I just became familiar with the journal First Things. The same people that published it have a Facebook page by the same name. I ended up on their mailing list and got a steeply discounted offer to subscribe. The mailer introducing the publication said First Things “is the home of today’s greatest religious thinkers and writers…with…lively ideas, debate, and commentary by noted…scholars and public intellectuals.”
The price was right: the $60 newsstand price for 12 issues was only $19.95; and knowing thine enemy, especially what thine enemies’ “scholars and intellectuals” are up to is, in my book, always a good strategy. So I poked around on their site a found a cache of blogs, essays, and links. The editors were obviously quite proud of a recent short essay “The Semiotics of Transgender Bathroom Signage” by Jordan Zajak, O.P., as it got prominent billing on their webpage and on Facebook. The author-priest-scholar responsible for it did his best to give his best hipness-by-association slant by using semiotics (theory of signs) as the thread to drive toward this crash of postmodern confusion: the half-skirted, half-trousered graphic signing a trans-friendly restroom “neither corresponds to nor captures lived reality…but the empty signifier…is an efficacious sign of the inefficacy and incoherence of the gender ideology it is trying to represent.”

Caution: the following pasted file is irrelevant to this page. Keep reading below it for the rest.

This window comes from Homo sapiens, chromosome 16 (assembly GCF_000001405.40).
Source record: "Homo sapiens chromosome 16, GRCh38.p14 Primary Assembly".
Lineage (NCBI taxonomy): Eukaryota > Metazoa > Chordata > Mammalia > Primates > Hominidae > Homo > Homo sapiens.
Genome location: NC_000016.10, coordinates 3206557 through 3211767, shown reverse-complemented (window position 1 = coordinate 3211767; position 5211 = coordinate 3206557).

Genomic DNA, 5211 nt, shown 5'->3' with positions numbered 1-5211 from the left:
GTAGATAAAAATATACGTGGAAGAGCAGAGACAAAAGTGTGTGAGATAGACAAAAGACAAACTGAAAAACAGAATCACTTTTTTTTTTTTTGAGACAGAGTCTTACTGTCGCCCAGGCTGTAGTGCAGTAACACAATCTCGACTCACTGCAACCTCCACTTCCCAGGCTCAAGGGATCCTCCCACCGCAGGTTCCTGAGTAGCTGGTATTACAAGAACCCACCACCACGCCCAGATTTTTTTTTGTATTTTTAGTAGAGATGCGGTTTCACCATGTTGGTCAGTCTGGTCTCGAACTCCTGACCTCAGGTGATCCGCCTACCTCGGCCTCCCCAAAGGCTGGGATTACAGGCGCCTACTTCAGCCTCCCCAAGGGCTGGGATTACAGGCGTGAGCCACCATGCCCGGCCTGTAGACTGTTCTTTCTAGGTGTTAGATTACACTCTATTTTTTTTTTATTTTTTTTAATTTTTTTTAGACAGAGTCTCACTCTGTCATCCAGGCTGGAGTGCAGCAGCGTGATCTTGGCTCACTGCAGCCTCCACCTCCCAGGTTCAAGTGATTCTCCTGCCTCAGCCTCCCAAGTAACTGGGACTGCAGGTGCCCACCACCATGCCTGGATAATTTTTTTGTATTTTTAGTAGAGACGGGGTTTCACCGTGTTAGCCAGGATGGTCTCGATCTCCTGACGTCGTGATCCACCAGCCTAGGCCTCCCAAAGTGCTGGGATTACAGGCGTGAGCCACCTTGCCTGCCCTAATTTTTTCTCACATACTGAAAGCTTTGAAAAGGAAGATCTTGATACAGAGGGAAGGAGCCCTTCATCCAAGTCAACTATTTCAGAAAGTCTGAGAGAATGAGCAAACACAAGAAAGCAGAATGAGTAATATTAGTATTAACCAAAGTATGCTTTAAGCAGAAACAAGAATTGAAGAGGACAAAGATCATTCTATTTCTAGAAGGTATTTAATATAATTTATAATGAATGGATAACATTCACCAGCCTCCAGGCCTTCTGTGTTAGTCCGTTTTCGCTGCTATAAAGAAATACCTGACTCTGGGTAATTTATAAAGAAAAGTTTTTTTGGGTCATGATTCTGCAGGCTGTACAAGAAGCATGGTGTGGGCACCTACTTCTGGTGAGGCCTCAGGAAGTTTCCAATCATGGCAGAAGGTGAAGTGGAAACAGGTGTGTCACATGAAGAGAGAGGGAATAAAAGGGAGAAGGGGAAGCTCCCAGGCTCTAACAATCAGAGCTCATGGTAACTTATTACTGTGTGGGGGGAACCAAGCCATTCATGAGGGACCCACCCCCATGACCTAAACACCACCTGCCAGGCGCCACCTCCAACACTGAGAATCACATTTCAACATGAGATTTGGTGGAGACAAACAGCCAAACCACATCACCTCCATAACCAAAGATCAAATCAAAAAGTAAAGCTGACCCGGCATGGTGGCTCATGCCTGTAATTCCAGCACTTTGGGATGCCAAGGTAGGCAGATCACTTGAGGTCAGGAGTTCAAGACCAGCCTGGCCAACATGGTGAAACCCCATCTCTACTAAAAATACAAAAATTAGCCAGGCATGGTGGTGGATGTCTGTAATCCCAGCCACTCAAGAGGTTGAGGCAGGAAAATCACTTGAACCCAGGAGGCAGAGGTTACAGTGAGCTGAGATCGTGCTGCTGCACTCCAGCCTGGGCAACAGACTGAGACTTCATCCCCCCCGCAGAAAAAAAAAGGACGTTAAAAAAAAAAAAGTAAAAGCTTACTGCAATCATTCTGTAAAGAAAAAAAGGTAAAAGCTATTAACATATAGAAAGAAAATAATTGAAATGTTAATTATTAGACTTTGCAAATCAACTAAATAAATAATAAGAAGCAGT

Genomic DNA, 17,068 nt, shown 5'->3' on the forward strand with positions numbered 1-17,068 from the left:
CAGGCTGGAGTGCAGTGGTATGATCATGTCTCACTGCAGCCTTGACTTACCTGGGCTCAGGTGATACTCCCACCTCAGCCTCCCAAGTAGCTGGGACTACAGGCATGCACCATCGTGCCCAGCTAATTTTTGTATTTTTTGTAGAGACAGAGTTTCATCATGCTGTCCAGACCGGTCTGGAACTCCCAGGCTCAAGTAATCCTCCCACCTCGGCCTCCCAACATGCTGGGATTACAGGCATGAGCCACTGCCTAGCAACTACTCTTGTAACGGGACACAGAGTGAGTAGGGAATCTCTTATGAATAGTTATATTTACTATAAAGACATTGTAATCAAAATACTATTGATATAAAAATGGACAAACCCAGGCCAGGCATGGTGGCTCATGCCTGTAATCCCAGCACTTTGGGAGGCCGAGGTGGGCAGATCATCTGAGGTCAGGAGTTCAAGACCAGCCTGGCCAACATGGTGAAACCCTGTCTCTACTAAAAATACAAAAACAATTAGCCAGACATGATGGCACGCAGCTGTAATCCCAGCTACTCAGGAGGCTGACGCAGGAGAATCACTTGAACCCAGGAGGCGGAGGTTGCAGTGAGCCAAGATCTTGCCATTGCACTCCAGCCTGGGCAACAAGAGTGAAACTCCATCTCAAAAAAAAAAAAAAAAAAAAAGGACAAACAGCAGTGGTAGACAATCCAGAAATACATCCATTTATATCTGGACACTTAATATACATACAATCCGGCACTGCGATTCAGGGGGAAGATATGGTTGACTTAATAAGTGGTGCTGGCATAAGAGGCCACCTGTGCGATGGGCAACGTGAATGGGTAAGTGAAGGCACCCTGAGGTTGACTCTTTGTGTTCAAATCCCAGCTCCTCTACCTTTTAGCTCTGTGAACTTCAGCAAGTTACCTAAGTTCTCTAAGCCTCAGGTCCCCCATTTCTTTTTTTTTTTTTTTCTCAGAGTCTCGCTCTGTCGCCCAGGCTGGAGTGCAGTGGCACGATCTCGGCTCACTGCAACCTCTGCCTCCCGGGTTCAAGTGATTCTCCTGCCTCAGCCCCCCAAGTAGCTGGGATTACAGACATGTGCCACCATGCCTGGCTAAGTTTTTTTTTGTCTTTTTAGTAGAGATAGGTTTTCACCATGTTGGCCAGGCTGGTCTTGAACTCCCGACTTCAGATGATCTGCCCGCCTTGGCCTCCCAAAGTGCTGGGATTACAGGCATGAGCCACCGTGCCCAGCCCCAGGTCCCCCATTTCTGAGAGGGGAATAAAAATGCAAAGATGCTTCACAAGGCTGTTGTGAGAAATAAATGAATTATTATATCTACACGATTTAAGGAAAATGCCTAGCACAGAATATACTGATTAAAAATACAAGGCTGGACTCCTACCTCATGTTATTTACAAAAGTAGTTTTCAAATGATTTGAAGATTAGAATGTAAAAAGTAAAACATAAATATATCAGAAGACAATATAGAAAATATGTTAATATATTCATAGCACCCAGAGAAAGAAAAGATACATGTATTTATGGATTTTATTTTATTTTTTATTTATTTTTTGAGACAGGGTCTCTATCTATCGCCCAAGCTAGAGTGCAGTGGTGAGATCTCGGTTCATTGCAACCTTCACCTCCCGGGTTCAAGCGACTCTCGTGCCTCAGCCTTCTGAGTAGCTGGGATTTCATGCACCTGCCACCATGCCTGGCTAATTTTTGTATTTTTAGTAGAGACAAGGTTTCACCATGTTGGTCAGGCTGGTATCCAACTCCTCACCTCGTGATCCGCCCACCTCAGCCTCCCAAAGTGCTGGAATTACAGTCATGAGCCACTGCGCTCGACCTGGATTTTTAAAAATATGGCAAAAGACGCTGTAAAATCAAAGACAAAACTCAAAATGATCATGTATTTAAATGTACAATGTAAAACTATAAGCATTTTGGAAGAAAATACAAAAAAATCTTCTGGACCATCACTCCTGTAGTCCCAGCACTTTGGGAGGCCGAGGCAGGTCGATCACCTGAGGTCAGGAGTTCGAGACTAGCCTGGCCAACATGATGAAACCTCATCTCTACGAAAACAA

Now, let me say that I know the principle of charity requires one to appreciate that someone advancing an argument is sincere in his belief and should assume that the argument follows a modicum of rationality and may have points well taken. This argument, however, seems absurd on the face of it: their are many trans folks that could verify the sign does indeed corresponds to a “live reality”–their own. Add to this “the inefficacy and incoherence of gender ideology [sic] “, and the only charitable thing I muster would be that the poor fellow got his St. Jerome and Augustine confused with his Saussure and Barthes. Maybe his weakness at reading signs of the times, is probably no fault of his own. For now though, I may wait to subscribe.